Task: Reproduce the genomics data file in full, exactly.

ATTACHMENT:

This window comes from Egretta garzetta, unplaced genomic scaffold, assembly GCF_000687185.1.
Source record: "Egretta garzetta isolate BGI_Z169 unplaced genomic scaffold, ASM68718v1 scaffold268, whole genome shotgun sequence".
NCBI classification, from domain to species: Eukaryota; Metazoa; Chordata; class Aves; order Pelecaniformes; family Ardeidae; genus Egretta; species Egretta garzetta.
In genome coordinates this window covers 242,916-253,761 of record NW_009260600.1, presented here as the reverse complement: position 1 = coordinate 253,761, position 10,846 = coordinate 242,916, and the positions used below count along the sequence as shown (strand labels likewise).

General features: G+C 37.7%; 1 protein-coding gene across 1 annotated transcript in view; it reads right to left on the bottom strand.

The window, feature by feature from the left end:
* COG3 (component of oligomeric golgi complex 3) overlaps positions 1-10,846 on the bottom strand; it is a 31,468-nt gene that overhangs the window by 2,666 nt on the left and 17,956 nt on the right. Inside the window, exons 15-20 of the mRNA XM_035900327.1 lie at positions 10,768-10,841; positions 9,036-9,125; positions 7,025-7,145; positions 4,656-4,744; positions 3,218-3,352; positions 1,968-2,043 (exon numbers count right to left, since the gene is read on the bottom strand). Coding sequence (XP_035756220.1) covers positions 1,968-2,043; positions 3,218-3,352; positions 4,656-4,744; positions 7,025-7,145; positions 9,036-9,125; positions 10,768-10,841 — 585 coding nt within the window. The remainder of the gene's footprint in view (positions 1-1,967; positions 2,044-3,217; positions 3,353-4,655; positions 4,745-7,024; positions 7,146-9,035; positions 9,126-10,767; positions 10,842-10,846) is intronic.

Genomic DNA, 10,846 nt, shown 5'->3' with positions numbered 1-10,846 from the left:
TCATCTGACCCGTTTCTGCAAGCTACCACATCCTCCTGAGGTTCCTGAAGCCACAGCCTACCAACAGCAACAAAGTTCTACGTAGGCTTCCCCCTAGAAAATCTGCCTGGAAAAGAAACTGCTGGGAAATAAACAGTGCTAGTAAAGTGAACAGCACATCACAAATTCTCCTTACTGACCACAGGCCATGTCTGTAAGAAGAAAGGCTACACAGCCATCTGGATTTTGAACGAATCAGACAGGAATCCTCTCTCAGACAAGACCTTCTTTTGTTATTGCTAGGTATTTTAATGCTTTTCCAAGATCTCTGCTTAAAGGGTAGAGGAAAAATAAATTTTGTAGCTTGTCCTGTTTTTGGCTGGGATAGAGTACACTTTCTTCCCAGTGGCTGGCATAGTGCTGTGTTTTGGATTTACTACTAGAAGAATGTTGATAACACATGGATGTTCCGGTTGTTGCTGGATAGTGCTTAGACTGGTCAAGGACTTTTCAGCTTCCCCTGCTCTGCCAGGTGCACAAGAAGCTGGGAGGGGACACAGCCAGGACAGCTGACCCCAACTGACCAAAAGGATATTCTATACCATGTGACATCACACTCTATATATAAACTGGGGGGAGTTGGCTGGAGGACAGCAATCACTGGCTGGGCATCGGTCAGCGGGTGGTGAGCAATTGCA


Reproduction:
This window comes from Egretta garzetta, unplaced genomic scaffold, assembly GCF_000687185.1.
Source record: "Egretta garzetta isolate BGI_Z169 unplaced genomic scaffold, ASM68718v1 scaffold268, whole genome shotgun sequence".
NCBI classification, from domain to species: Eukaryota; Metazoa; Chordata; class Aves; order Pelecaniformes; family Ardeidae; genus Egretta; species Egretta garzetta.
In genome coordinates this window covers 242,916-253,761 of record NW_009260600.1, presented here as the reverse complement: position 1 = coordinate 253,761, position 10,846 = coordinate 242,916, and the positions used below count along the sequence as shown (strand labels likewise).

General features: G+C 37.7%; 1 protein-coding gene across 1 annotated transcript in view; it reads right to left on the bottom strand.

The window, feature by feature from the left end:
* COG3 (component of oligomeric golgi complex 3) overlaps positions 1-10,846 on the bottom strand; it is a 31,468-nt gene that overhangs the window by 2,666 nt on the left and 17,956 nt on the right. Inside the window, exons 15-20 of the mRNA XM_035900327.1 lie at positions 10,768-10,841; positions 9,036-9,125; positions 7,025-7,145; positions 4,656-4,744; positions 3,218-3,352; positions 1,968-2,043 (exon numbers count right to left, since the gene is read on the bottom strand). Coding sequence (XP_035756220.1) covers positions 1,968-2,043; positions 3,218-3,352; positions 4,656-4,744; positions 7,025-7,145; positions 9,036-9,125; positions 10,768-10,841 — 585 coding nt within the window. The remainder of the gene's footprint in view (positions 1-1,967; positions 2,044-3,217; positions 3,353-4,655; positions 4,745-7,024; positions 7,146-9,035; positions 9,126-10,767; positions 10,842-10,846) is intronic.

Genomic DNA, 10,846 nt, shown 5'->3' with positions numbered 1-10,846 from the left:
TCATCTGACCCGTTTCTGCAAGCTACCACATCCTCCTGAGGTTCCTGAAGCCACAGCCTACCAACAGCAACAAAGTTCTACGTAGGCTTCCCCCTAGAAAATCTGCCTGGAAAAGAAACTGCTGGGAAATAAACAGTGCTAGTAAAGTGAACAGCACATCACAAATTCTCCTTACTGACCACAGGCCATGTCTGTAAGAAGAAAGGCTACACAGCCATCTGGATTTTGAACGAATCAGACAGGAATCCTCTCTCAGACAAGACCTTCTTTTGTTATTGCTAGGTATTTTAATGCTTTTCCAAGATCTCTGCTTAAAGGGTAGAGGAAAAATAAATTTTGTAGCTTGTCCTGTTTTTGGCTGGGATAGAGTACACTTTCTTCCCAGTGGCTGGCATAGTGCTGTGTTTTGGATTTACTACTAGAAGAATGTTGATAACACATGGATGTTCCGGTTGTTGCTGGATAGTGCTTAGACTGGTCAAGGACTTTTCAGCTTCCCCTGCTCTGCCAGGTGCACAAGAAGCTGGGAGGGGACACAGCCAGGACAGCTGACCCCAACTGACCAAAAGGATATTCTATACCATGTGACATCACACTCTATATATAAACTGGGGGGAGTTGGCTGGAGGACAGCAATCACTGGCTGGGCATCGGTCAGCGGGTGGTGAGCAATTGCA